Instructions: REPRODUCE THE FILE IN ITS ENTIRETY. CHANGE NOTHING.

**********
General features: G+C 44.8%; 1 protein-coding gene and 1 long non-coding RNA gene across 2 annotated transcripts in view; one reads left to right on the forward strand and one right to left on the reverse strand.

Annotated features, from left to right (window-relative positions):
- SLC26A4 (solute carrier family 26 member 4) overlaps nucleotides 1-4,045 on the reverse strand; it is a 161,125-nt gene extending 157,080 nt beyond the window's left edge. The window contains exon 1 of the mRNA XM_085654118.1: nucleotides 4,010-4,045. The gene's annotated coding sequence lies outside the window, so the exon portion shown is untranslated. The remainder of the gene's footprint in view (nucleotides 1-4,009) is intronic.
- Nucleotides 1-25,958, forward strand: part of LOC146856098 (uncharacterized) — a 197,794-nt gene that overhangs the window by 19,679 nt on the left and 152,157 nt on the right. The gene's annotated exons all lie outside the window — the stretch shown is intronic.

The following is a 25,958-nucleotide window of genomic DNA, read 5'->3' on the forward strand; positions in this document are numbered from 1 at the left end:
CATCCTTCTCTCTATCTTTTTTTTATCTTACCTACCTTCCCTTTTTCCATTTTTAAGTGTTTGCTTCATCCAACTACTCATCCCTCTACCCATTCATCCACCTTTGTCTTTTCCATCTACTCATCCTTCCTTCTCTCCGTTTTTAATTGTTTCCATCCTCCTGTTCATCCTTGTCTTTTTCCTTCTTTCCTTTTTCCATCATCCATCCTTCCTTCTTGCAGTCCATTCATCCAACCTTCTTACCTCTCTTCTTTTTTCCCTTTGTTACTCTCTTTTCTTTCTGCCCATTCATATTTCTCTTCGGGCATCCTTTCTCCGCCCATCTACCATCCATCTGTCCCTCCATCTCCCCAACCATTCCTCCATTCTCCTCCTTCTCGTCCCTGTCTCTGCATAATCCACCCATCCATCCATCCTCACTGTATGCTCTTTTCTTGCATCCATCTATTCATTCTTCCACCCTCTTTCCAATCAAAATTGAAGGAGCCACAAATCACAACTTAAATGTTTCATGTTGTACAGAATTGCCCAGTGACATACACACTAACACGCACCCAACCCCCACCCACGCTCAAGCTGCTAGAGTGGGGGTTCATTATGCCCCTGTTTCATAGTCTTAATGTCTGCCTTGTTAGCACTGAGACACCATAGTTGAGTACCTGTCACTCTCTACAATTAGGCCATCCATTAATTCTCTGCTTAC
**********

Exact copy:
General features: G+C 44.8%; 1 protein-coding gene and 1 long non-coding RNA gene across 2 annotated transcripts in view; one reads left to right on the forward strand and one right to left on the reverse strand.

Annotated features, from left to right (window-relative positions):
- SLC26A4 (solute carrier family 26 member 4) overlaps nucleotides 1-4,045 on the reverse strand; it is a 161,125-nt gene extending 157,080 nt beyond the window's left edge. The window contains exon 1 of the mRNA XM_085654118.1: nucleotides 4,010-4,045. The gene's annotated coding sequence lies outside the window, so the exon portion shown is untranslated. The remainder of the gene's footprint in view (nucleotides 1-4,009) is intronic.
- Nucleotides 1-25,958, forward strand: part of LOC146856098 (uncharacterized) — a 197,794-nt gene that overhangs the window by 19,679 nt on the left and 152,157 nt on the right. The gene's annotated exons all lie outside the window — the stretch shown is intronic.

The following is a 25,958-nucleotide window of genomic DNA, read 5'->3' on the forward strand; positions in this document are numbered from 1 at the left end:
CATCCTTCTCTCTATCTTTTTTTTATCTTACCTACCTTCCCTTTTTCCATTTTTAAGTGTTTGCTTCATCCAACTACTCATCCCTCTACCCATTCATCCACCTTTGTCTTTTCCATCTACTCATCCTTCCTTCTCTCCGTTTTTAATTGTTTCCATCCTCCTGTTCATCCTTGTCTTTTTCCTTCTTTCCTTTTTCCATCATCCATCCTTCCTTCTTGCAGTCCATTCATCCAACCTTCTTACCTCTCTTCTTTTTTCCCTTTGTTACTCTCTTTTCTTTCTGCCCATTCATATTTCTCTTCGGGCATCCTTTCTCCGCCCATCTACCATCCATCTGTCCCTCCATCTCCCCAACCATTCCTCCATTCTCCTCCTTCTCGTCCCTGTCTCTGCATAATCCACCCATCCATCCATCCTCACTGTATGCTCTTTTCTTGCATCCATCTATTCATTCTTCCACCCTCTTTCCAATCAAAATTGAAGGAGCCACAAATCACAACTTAAATGTTTCATGTTGTACAGAATTGCCCAGTGACATACACACTAACACGCACCCAACCCCCACCCACGCTCAAGCTGCTAGAGTGGGGGTTCATTATGCCCCTGTTTCATAGTCTTAATGTCTGCCTTGTTAGCACTGAGACACCATAGTTGAGTACCTGTCACTCTCTACAATTAGGCCATCCATTAATTCTCTGCTTAC